We performed histopathology on Rab38cht/cht and Rab38cht/+ mice in both young and old cohorts of mice. The irides of young Rab38cht/cht mice showed thinning and hypopigmentation compared with age-matched Rab38cht/+ control mice (Fig. 2). Thinning was most pronounced peripherally and was variable. Different severities of thinning were often observed in the same eye when different sections of the iris were sampled. Examination of the irides of the aged cohort of Rab38cht/cht mice showed no qualitative difference from those in the young cohort, consistent with our clinical observation that there was no atrophic component to this iris thinning (data not shown).
Patches of peripheral fundus depigmentation were noted in 17 (50%) of 34 eyes of the young cohort of Rab38cht/cht mice, usually in the superior quadrant of the retina (Fig. 3A). In Rab38cht/+ mice, 1 (2%) of 42 eyes exhibited a similar phenotype, significantly fewer than in Rab38cht/cht mice (P = 8.8 × 10−8). Similar areas of depigmentation were present in 30 (57%) of 52 eyes of the aged cohort of Rab38cht/cht mice—a rate comparable to that in young Rab38cht/cht mice (P = 0.47). Qualitatively, these depigmented areas appeared to be of similar size and character in the young and old Rab38cht/cht mice. Wild-type C57BL/6J mice do not exhibit these areas of hypopigmentation (n = 50). Transmission electron micrographs of the junction between normal-appearing and depigmented RPE in Rab38cht/cht mice showed focal hypoplasia of the RPE (Fig. 3B).
We examined RPE and choroid melanosomes in 3-month-old Rab38cht/cht, Rab38cht/+, and wild-type C57BL/6J eyes by electron microscopy. The RPE of Rab38cht/cht mice showed fewer and smaller mature (stage IV) melanosomes than did the RPE of Rab38cht/+ wild-type mice (Figs. 4A–C, ,5;5; Table 1). Those mature melanosomes that are present in Rab38cht/cht mice, however, appeared capable of entering the apical villi of the cells. Immature melanosomes did not appear to accumulate in any of the samples examined.
The melanosomes of the NC-derived melanocytes in the choroid in the Rab38cht/cht mice were smaller in cross-sectional area than were those of the wild-type mice (Figs. 4D, 4F, ,5;5; Table 1). The number of melanosomes, however, was unchanged by the presence of the Rab38cht allele. As with RPE melanosomes, the Rab38cht/+ mice showed no significant difference in the size or number of choroidal melanosomes when compared with wild-type (Figs. 4E, 4F; Table 1).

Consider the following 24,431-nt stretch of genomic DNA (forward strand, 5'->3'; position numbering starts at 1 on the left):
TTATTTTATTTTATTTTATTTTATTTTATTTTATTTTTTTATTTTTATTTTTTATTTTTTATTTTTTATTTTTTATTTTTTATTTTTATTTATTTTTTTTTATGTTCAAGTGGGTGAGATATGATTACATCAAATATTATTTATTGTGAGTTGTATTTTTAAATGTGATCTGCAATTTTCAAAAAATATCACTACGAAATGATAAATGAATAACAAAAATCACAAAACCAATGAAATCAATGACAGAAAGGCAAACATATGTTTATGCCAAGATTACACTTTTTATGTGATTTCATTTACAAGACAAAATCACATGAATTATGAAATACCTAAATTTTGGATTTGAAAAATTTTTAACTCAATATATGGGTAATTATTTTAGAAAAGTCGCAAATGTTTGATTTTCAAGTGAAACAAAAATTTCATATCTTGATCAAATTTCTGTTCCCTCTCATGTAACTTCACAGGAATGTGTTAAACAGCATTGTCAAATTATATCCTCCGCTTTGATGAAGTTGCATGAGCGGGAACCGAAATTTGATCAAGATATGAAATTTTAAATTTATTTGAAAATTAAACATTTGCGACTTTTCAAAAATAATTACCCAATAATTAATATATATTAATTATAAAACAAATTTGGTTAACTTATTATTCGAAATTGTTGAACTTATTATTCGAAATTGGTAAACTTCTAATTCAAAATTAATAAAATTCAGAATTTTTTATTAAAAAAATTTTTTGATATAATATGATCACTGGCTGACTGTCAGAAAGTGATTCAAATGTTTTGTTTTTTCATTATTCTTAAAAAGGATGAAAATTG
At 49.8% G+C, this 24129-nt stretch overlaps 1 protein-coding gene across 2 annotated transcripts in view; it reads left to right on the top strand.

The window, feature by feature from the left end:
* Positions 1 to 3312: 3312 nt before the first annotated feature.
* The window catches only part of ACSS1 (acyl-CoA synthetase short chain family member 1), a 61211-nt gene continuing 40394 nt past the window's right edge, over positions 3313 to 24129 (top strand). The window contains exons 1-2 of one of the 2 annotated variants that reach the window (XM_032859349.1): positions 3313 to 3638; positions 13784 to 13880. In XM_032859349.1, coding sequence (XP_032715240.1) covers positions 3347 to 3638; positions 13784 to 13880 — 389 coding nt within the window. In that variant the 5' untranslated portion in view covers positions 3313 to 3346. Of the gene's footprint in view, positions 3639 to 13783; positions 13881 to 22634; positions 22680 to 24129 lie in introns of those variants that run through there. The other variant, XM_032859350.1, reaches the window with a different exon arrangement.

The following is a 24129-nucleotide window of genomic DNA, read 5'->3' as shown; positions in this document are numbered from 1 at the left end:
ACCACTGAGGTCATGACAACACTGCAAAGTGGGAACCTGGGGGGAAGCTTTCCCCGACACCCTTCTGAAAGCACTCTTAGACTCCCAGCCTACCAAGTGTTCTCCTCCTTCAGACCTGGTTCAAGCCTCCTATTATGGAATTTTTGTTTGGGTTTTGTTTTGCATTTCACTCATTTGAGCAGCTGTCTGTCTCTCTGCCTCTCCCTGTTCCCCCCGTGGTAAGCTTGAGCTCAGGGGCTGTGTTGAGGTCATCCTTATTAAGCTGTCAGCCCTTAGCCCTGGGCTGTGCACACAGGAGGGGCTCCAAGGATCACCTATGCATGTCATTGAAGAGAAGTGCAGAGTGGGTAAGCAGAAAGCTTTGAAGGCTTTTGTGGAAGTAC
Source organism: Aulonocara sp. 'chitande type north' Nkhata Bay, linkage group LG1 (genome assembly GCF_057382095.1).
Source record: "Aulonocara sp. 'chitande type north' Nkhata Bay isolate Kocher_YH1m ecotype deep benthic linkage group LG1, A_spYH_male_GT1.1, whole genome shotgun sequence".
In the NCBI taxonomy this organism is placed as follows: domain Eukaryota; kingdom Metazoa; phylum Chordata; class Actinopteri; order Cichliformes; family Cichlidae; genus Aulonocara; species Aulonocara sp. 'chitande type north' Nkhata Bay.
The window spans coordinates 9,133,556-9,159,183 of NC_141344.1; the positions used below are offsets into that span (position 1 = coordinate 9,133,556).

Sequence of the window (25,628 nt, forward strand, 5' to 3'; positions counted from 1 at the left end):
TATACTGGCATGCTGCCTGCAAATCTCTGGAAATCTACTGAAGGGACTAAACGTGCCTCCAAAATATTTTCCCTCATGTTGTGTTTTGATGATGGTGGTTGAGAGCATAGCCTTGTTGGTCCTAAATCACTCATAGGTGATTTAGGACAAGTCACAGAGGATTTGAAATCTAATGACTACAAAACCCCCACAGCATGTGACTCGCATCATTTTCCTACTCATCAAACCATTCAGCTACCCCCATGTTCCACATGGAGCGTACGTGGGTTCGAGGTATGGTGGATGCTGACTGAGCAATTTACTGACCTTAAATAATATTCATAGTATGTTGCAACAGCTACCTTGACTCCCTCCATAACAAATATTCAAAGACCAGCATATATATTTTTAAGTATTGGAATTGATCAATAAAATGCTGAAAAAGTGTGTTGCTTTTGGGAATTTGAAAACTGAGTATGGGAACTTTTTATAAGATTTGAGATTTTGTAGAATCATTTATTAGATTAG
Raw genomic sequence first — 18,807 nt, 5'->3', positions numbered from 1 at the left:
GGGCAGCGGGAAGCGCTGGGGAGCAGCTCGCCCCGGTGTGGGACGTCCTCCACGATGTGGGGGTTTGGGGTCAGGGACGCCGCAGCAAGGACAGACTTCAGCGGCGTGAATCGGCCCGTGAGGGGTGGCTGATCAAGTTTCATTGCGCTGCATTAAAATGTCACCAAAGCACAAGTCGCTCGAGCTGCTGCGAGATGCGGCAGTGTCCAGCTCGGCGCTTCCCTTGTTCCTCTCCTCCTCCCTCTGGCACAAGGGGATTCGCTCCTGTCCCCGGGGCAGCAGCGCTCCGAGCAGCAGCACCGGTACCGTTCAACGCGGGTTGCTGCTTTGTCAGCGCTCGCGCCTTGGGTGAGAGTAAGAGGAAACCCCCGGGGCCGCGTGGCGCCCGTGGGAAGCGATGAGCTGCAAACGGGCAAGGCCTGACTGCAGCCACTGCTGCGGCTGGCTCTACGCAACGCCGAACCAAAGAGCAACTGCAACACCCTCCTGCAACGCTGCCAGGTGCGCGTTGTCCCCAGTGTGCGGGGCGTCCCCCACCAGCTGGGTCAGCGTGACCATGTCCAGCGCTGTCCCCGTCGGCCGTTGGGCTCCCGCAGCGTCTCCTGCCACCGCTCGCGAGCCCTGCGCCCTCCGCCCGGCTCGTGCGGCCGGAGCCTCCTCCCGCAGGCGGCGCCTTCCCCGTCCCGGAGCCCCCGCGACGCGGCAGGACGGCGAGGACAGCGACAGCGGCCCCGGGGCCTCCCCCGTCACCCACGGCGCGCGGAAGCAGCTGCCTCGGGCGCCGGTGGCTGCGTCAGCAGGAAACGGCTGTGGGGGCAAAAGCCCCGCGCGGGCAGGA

To determine the amount of RAB38 protein in wild-type and Rab38cht/cht cells, we developed an anti-RAB38 antibody. On Western blot, anti-RAB38 antibody recognizes a single, correctly sized protein band in a mouse melanocyte cell line (Fig. 6). The mouse skin melanocyte cell lines we used are homozygous for the Ink4a null mutation, to allow for rapid immortalizing, and are from the same inbred mouse background (C57BL/6). Therefore, melan-Ink4a-1 cells and melan-Ink4a-cht5 cells should differ only at the Rab38 locus. Melan-Ink4a-cht5 cells homozygous for the Rab38cht allele showed much-reduced RAB38 protein expression on Western blot analysis.
Electroretinography was performed on 2- to 3-month-old wild-type (C57BL/6), Rab38cht/+, and Rab38cht/cht animals. All three animal groups had normal a- and b-wave morphology and timing (data not shown). Compared with wild-type animals, Rab38cht/cht animals showed a statistically significant increase in b-wave amplitude under moderate-intensity, scotopic conditions (Fig. 7A). There was no statistically significant difference in a-wave amplitude (scotopic or photopic, data not shown) or photopic b-wave (Fig. 7B).
Coat color pigment dilution was obvious in the light-brown coats of very young (~1 month old) Rab38cht/cht mice, unlike the dark coats of Rab38cht/+ and wild-type littermates. At approximately 3 months of age, the Rab38cht/cht coat color had darkened, but remained distinguishable from the black coats of the Rab38cht/+ and wild-type littermates (Fig. 8).